CLOSING time at a busy Leith pub, just another spit and sawdust kind of place, it wasn’t unusual for there to be the odd scuffle as bleary locals made their way home.
Marjory Wilson had had a drink or two. It’s true, she admitted later, that her senses were certainly slightly dulled by an evening enjoying hospitality at the Merrymaker pub in Commercial Street.
Even so as she staggered from the ladies’ loo, a bit befuddled by booze, the last thing she expected was to find herself under attack from, of all things, a snarling and very angry puma.
As the beast struck, it sliced at the startled woman with its razor sharp claws, tearing through her flesh and leaving her so badly injured that she ended up spending five days in hospital.
Within seconds, Robert Farrell, a 30-year-old barman who had been out for the night in the pub with a woman friend, also found himself knocked to the floor.
Dazed, confused and missing his glasses, he attempted to figure out what had happened: had he been attacked by a crazed dog? Or had the puma got him too?
As it turned out, both had, indeed, become possibly Scotland’s only victims of a mountain lion attack, pounced on as they went about their business at the end of a night out.
The bizarre story – which has an “urban myth” air of being too odd to possibly be true – surfaced in a book compiled by Leith-based writer and photographer duo Daniel Gray and Alan McCredie.
In it, the pair recall hearing the unusual tale of a Seventies Leith pub – far more gritty than any of the sophisticated bars or restaurants which today line the Shore – which kept a fully grown puma in a cage alongside the drinks gantry.
Leith “legend” had it that on one fateful night, the beast escaped. And unfortunately for Marjory and Robert, it was not in a playful mood.
At first, Daniel agrees, he reckoned the story seemed too far-fetched to be true. But as more and more people confirmed that a puma attack had happened, the pair decided to research it for their book, This is Scotland, a series of essays and photographs focused on small, often industrial parts of the country.
“The first time I heard of this was through a friend who was a police detective in the Seventies and Eighties,” explains Daniel.
“He’s obviously not the kind of person to make up stories, so I reckoned that gave it credibility. But it’s such an odd story – ‘woman attacked by puma at Leith pub’ – it’s really hard to believe.”
Daniel found some locals who recalled something of that nature happening at Fairley’s – in fact, the Merrymaker later became Fairley’s. Today it is home to Commercial Street Italian restaurant Giuliano’s.
Eventually Daniel spotted that the incident had been mentioned by Glasgow University law lecturer Professor Lindsay Farmer, who referred to it in his blog Oblique Intention, which explores unusual elements of criminal law.
“I found it incredible,” adds Daniel. “But it was all true. It really happened.”
Professor Farmer agrees that the incident caught his eye because of its odd nature.
“You do wonder what they were thinking of at the time,” he says. “But it did happen. Zoos and such like would also have been reasonably tightly regulated as would there be restrictions on animal trade, so the first question is where on earth did this puma come from?”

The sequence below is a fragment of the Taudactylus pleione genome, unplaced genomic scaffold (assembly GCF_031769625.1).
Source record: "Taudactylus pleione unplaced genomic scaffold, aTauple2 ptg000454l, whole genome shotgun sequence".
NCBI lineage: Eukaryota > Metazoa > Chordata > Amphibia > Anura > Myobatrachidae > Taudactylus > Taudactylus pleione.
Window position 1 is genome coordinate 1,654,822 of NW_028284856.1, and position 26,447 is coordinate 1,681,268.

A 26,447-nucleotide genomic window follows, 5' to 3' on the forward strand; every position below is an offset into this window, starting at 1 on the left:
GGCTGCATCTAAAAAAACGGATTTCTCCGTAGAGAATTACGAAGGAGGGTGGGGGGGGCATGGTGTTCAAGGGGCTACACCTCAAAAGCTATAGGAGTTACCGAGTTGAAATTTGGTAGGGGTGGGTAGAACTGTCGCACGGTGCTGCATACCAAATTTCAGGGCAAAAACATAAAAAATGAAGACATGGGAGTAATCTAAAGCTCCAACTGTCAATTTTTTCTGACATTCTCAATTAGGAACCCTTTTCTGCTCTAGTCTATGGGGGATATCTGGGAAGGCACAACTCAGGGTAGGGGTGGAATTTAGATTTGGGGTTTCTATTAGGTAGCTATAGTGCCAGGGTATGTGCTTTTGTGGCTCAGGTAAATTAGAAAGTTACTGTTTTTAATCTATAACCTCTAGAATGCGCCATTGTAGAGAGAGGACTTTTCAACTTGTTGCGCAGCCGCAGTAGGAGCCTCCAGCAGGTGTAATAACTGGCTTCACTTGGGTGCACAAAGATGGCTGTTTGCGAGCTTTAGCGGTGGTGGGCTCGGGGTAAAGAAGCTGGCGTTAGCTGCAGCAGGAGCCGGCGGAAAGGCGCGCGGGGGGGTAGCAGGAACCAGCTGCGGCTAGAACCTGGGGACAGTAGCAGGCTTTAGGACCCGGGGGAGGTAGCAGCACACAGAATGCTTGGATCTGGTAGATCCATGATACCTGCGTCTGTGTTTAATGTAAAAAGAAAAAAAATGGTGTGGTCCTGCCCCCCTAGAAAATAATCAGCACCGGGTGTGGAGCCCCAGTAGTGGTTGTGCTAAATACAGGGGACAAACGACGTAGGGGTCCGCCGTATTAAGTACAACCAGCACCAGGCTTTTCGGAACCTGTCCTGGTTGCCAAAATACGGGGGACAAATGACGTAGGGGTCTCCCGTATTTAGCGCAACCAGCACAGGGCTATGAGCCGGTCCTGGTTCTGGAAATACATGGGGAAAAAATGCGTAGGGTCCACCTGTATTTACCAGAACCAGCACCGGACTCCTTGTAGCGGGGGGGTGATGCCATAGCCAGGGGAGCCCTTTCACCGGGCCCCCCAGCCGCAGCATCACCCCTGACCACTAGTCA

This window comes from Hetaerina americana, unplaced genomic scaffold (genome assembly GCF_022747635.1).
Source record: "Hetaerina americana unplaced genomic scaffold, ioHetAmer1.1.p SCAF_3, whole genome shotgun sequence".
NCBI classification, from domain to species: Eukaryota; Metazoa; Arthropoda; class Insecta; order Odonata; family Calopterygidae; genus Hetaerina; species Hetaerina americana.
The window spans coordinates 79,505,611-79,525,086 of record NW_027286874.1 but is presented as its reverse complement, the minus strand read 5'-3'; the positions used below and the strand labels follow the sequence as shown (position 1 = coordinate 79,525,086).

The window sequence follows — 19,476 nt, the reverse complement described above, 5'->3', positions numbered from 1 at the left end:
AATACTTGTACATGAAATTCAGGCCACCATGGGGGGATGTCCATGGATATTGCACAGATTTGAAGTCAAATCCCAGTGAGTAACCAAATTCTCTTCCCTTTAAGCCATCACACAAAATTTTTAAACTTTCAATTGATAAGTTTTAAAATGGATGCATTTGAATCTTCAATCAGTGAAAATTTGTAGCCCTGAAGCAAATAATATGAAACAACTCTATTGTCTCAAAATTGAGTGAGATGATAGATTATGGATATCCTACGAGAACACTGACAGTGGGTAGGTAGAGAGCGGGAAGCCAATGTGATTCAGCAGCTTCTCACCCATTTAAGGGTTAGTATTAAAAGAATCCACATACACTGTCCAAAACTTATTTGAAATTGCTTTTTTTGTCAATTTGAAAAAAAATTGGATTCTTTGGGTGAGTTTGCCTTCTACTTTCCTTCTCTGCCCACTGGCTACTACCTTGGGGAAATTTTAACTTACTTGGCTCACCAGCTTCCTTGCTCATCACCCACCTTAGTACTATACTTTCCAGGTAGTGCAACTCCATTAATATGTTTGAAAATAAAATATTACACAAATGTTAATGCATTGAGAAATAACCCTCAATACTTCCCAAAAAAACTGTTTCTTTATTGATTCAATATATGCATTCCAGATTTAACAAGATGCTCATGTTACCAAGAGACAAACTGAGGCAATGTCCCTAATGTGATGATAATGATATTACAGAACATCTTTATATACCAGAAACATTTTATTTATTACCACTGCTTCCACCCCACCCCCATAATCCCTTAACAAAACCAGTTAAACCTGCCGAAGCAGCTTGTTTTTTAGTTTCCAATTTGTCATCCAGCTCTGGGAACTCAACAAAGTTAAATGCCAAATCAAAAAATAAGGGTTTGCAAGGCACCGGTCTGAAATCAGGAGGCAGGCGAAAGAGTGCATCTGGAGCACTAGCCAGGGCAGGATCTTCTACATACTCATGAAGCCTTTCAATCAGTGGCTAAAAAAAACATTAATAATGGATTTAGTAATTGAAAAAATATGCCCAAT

It’s possible the puma arrived in Leith courtesy of a sailor on board one of the many vessels, he suggests. However, there was at least some trade in the creatures in Edinburgh in the Seventies.
According to the Evening News of December 4, 1974 – just eight months before the Leith attack – Ian Black, of Viewforth, was offering an unusual Christmas gift for sale, a 13-week-old puma.
The “home bred and hand reared” animal named Cheek was for sale for just £150, with the warning that it was too boisterous and strong for an ordinary home.
Instead, the young cougar was being kept in a cage at a used car firm in Lady Lawson Street, where it dined twice a day on raw meat and fish.
It could, of course, have been a completely different puma that ended up locked in a cage at the Merrymaker bar. The bars along the Shore and around Commercial Street at that time were far from the sleek, stylish and sophisticated establishments that today see clients flock in search of award-winning cuisine or fancy cocktails. Instead it was an area known for tough sailors, go-go dancers and hard drinkers.
And perhaps the idea was that a puma in a cage and the threat that it might well be let out occasionally, might just help keep them under control. Whatever the reasons, the late night attack left bar bosses being charged with recklessly disregarding public safety by allowing the puma to go at large without restraint or control, leading to the injury of two customers.
Marjory, 31 at the time and living in Kirkhill Terrace, Broxburn, told the Sheriff Court trial that she knew the pub had a puma but that it was normally caged.
“I came out of the toilet and I saw this puma,” she said, according to an Evening News report at the time. “It was just standing there. I went to walk out and it jumped at me. The next thing I remember I was lying on the seat.”
John McDonald, an SSPCA inspector, gave evidence confirming he had visited the pub a few weeks earlier and recommended that the cage be strengthened. After the attack, he returned to the pub with a vet and a policeman.
When the puma was released from its cage, the officer, perhaps understandably, “cleared out”. He added: “The puma padded about the bar and was quite playful.”
The publican was found guilty and fined £150.
The puma, meanwhile, was handed over to a circus following the incident.
This is Scotland by Daniel Gray and Alan McCredie is published by Luath Press, priced £9.99.